Japan releases audio recordings in radar lock-on dispute with South Korea
After first releasing video footage of an incident in which a South Korean destroyer allegedly trained its fire-control radar on a Japanese patrol plane in December 2018, Japan’s defense ministry has now released an audio file with the aim of proving its allegations.
In a statement on January 21, the defense ministry said it was releasing data of the radar waves converted to sound as further evidence of the irradiation of the fire-control radar.
“The Ministry of Defense (MOD) has made endeavors in the past for close communication to take place between the defense authorities of Japan and the Republic of Korea (ROK), and in this spirit, regarding the current issue concerning the fire-control radar irradiation by an ROK destroyer, a series of consultations have been held between Japan and the ROK. However, it is extremely regrettable that even today, the difference between the respective understandings regarding major issues, including whether or not there was an irradiation of fire-control radar, is not yet resolved,” the ministry said.
“We hope that this announcement will lead to the prevention of similar incidents in the future, and we will continue to make sincere efforts toward continuous Japan-ROK and Japan-ROK-US defense cooperation.”
The dispute between the two countries started on December 20 when a Maritime Self Defence Force P-1 patrol aircraft, flying within Japan’s exclusive economic zone (EEZ) in the Sea of Japan, was irradiated by a fire-control radar from the ROK destroyer.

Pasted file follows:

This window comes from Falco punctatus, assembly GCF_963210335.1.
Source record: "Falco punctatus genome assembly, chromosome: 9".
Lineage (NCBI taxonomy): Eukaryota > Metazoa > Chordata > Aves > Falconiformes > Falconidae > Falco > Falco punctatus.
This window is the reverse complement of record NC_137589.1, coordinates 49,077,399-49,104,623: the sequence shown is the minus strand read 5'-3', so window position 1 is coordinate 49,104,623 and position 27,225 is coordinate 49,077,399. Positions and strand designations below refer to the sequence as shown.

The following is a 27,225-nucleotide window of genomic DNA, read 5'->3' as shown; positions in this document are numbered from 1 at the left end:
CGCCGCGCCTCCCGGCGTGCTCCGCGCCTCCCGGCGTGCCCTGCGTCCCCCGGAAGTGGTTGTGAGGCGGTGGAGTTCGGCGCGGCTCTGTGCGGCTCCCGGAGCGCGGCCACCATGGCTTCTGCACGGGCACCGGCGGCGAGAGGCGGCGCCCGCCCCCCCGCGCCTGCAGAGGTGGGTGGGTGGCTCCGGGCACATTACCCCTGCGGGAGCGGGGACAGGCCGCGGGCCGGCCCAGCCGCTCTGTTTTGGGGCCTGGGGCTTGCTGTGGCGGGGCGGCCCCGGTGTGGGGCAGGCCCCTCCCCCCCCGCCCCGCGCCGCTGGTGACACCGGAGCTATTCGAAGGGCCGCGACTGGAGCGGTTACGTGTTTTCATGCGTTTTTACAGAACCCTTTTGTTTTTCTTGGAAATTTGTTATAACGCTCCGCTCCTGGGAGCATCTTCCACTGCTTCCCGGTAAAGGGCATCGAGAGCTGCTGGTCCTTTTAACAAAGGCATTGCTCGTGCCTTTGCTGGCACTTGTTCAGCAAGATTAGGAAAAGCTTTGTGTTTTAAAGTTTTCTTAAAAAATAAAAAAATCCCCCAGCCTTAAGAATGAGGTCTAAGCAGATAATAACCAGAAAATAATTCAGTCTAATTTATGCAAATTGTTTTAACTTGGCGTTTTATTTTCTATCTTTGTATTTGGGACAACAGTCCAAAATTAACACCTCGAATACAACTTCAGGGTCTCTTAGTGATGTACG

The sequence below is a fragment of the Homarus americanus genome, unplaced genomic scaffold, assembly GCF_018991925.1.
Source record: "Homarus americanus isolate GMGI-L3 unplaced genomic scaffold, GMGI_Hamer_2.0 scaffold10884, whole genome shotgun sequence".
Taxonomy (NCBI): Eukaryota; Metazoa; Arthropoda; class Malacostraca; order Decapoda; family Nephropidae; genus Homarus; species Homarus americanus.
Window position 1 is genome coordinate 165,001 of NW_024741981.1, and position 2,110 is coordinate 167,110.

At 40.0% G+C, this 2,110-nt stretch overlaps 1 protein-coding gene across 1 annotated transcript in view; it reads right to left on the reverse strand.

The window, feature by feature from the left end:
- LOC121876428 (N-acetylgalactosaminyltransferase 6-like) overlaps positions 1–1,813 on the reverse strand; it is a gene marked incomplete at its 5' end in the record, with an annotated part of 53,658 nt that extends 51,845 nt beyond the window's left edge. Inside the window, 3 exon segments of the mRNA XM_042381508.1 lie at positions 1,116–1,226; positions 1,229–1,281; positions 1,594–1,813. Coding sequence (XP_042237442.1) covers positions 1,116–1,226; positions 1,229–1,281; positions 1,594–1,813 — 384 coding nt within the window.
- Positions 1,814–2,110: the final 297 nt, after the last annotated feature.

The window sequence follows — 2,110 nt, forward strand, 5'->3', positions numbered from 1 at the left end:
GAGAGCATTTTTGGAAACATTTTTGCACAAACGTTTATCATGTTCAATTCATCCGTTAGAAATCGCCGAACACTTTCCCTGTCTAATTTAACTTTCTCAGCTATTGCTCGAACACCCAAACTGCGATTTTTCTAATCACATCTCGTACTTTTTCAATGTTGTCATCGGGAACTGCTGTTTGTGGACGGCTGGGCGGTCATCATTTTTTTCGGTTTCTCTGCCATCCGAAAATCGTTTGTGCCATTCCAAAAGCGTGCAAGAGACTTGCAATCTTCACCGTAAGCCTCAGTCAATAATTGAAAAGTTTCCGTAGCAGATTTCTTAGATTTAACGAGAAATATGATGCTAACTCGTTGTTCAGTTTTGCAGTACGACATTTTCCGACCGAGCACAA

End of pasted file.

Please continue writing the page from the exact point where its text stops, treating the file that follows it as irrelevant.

South Korea said the destroyer did not direct its radar at the JMSDF plane adding that the vessel was in the process of rendering assistance to a North Korean ship drifting at sea.
Responding to South Korean claims, Japan said that a fire-control radar is designed to be used to measure the precise orientation of and distance to an attack target, and that it is not suitable for searching over a wide range. A surface search radar is more appropriate for the purpose of searching for missing ships, the ministry added.
“Upon careful and meticulous analysis by the MOD’s specialized unit of the frequency, intensity, waveform, etc. of the radar waves directed at the MSDF P-1, the MOD has confirmed that the P-1 was continuously irradiated for a certain period, multiple times by the fire-control radar (STIR-180) of the ROK destroyer that was being photographed. The STIR-180 was not mounted on the patrol and rescue vessel that was nearby at the time, and the fact the ROK destroyer directed its radar is clear from the footage released by the MOD on December 28, 2018.”
In the same statement, the defense ministry said it was terminating talks with its South Korean counterpart related to the dispute.
Responding to Tokyo’s move, a South Korean defense ministry spokesperson said the audio released by Japan was just mechanical sounds from which the detection date, angle and traits of electromagnetic waves could not be verified. The spokesperson also expressed regret over Japan’s decision to stop consultations aimed at verifying the facts.